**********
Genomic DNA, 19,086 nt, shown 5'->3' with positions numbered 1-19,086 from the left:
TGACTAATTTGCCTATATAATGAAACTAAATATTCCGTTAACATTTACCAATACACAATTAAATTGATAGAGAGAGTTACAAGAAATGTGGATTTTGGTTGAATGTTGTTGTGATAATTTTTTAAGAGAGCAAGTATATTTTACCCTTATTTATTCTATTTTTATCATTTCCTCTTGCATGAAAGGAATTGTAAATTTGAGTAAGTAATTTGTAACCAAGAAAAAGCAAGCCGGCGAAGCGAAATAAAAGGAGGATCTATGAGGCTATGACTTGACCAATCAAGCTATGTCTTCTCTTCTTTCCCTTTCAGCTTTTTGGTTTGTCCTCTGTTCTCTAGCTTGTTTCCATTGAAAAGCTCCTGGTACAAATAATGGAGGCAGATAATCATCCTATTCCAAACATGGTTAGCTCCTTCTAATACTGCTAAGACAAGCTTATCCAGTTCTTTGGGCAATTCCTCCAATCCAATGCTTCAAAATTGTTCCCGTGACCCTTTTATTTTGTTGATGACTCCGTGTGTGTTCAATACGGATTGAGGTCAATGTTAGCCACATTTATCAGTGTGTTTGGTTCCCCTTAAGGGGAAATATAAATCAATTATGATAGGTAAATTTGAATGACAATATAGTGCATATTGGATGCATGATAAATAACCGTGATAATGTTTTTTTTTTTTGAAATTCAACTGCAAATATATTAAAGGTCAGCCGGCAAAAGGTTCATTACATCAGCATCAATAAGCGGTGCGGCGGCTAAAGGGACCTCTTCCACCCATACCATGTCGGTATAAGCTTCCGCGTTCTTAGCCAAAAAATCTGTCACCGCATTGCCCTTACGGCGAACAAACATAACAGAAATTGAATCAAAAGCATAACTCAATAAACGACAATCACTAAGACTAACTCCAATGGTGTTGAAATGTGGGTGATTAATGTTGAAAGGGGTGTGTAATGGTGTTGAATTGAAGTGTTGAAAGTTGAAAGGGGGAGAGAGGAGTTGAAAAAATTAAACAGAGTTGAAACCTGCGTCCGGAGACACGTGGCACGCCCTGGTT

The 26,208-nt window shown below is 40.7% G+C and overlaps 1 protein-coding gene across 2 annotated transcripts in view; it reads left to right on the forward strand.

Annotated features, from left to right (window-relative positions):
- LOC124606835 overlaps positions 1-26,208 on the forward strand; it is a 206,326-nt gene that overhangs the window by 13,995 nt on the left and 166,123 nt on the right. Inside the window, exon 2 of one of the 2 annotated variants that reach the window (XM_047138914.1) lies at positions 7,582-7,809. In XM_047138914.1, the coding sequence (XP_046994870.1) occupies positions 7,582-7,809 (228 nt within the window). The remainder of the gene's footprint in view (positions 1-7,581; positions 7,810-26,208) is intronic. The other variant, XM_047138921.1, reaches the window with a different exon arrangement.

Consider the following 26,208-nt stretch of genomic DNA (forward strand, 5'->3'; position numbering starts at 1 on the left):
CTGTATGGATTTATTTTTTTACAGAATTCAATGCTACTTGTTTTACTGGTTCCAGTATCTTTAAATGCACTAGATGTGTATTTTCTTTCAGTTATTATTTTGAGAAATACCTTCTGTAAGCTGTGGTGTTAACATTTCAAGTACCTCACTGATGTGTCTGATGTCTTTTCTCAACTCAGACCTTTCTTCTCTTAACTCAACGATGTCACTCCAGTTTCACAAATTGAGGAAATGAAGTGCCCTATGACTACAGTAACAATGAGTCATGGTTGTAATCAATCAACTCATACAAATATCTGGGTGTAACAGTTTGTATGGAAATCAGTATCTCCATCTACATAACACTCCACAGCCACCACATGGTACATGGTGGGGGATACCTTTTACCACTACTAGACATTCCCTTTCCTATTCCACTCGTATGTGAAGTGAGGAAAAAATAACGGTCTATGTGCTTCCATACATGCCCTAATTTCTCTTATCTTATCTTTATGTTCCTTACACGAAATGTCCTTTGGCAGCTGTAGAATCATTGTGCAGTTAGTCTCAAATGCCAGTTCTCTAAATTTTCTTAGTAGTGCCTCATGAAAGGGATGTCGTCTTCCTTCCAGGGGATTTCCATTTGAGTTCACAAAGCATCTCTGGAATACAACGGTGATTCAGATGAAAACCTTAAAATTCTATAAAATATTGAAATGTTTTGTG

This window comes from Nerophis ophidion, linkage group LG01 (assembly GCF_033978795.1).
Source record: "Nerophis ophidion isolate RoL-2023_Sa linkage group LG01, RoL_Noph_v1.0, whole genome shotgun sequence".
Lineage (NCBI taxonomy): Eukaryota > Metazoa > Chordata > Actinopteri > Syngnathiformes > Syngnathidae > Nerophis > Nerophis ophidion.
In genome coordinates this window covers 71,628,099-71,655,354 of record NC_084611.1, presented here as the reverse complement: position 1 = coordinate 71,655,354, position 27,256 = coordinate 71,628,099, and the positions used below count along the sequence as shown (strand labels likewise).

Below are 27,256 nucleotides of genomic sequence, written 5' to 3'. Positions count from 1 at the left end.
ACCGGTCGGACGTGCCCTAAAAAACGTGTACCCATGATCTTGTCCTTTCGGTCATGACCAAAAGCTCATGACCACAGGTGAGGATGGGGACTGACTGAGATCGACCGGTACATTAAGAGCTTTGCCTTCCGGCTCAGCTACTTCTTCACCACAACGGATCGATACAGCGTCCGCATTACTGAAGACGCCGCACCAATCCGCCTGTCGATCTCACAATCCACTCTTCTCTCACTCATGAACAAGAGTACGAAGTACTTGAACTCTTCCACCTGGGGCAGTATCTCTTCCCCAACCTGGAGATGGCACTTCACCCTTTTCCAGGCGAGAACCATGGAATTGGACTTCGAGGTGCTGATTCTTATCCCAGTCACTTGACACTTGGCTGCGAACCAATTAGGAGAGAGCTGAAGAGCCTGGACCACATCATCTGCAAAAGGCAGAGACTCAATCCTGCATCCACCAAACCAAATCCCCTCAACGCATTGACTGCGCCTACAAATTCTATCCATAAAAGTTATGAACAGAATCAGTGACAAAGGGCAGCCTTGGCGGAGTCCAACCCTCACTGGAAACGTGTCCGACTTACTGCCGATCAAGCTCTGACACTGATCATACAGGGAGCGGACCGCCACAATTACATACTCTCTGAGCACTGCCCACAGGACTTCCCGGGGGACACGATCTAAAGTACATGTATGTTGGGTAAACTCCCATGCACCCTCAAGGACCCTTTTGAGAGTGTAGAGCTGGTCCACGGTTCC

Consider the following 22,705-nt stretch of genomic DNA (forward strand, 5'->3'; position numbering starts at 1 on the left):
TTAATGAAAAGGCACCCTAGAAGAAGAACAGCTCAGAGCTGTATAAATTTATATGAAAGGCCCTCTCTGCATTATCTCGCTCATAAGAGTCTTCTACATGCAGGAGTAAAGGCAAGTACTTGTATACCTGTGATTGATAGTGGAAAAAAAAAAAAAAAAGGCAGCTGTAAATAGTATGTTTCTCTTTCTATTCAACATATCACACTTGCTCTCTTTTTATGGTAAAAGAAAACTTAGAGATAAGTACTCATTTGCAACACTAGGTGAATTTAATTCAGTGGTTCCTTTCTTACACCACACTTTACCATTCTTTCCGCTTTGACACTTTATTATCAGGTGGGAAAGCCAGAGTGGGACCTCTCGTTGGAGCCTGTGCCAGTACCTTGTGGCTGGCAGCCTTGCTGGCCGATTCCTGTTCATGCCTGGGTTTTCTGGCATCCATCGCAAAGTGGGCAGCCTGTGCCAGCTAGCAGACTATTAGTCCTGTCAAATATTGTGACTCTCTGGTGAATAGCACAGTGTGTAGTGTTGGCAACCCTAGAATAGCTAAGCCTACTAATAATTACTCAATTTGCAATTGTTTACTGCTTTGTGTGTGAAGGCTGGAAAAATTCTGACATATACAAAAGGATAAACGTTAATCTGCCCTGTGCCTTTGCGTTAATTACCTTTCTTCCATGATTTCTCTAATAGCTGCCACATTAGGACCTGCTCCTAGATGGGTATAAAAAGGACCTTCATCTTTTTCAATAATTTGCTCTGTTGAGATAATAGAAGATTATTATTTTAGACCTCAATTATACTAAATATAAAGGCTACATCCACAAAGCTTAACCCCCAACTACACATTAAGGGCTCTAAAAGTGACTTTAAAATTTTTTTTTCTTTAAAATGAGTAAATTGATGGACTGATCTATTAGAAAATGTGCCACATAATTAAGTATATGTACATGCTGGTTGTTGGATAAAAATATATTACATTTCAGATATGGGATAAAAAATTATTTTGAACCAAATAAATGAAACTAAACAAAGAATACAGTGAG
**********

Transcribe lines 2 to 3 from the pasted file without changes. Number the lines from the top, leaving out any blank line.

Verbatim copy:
TGACTAATTTGCCTATATAATGAAACTAAATATTCCGTTAACATTTACCAATACACAATTAAATTGATAGAGAGAGTTACAAGAAATGTGGATTTTGGTTGAATGTTGTTGTGATAATTTTTTAAGAGAGCAAGTATATTTTACCCTTATTTATTCTATTTTTATCATTTCCTCTTGCATGAAAGGAATTGTAAATTTGAGTAAGTAATTTGTAACCAAGAAAAAGCAAGCCGGCGAAGCGAAATAAAAGGAGGATCTATGAGGCTATGACTTGACCAATCAAGCTATGTCTTCTCTTCTTTCCCTTTCAGCTTTTTGGTTTGTCCTCTGTTCTCTAGCTTGTTTCCATTGAAAAGCTCCTGGTACAAATAATGGAGGCAGATAATCATCCTATTCCAAACATGGTTAGCTCCTTCTAATACTGCTAAGACAAGCTTATCCAGTTCTTTGGGCAATTCCTCCAATCCAATGCTTCAAAATTGTTCCCGTGACCCTTTTATTTTGTTGATGACTCCGTGTGTGTTCAATACGGATTGAGGTCAATGTTAGCCACATTTATCAGTGTGTTTGGTTCCCCTTAAGGGGAAATATAAATCAATTATGATAGGTAAATTTGAATGACAATATAGTGCATATTGGATGCATGATAAATAACCGTGATAATGTTTTTTTTTTTTGAAATTCAACTGCAAATATATTAAAGGTCAGCCGGCAAAAGGTTCATTACATCAGCATCAATAAGCGGTGCGGCGGCTAAAGGGACCTCTTCCACCCATACCATGTCGGTATAAGCTTCCGCGTTCTTAGCCAAAAAATCTGTCACCGCATTGCCCTTACGGCGAACAAACATAACAGAAATTGAATCAAAAGCATAACTCAATAAACGACAATCACTAAGACTAACTCCAATGGTGTTGAAATGTGGGTGATTAATGTTGAAAGGGGTGTGTAATGGTGTTGAATTGAAGTGTTGAAAGTTGAAAGGGGGAGAGAGGAGTTGAAAAAATTAAACAGAGTTGAAACCTGCGTCCGGAGACACGTGGCACGCCCTGGTT

The 26,208-nt window shown below is 40.7% G+C and overlaps 1 protein-coding gene across 2 annotated transcripts in view; it reads left to right on the forward strand.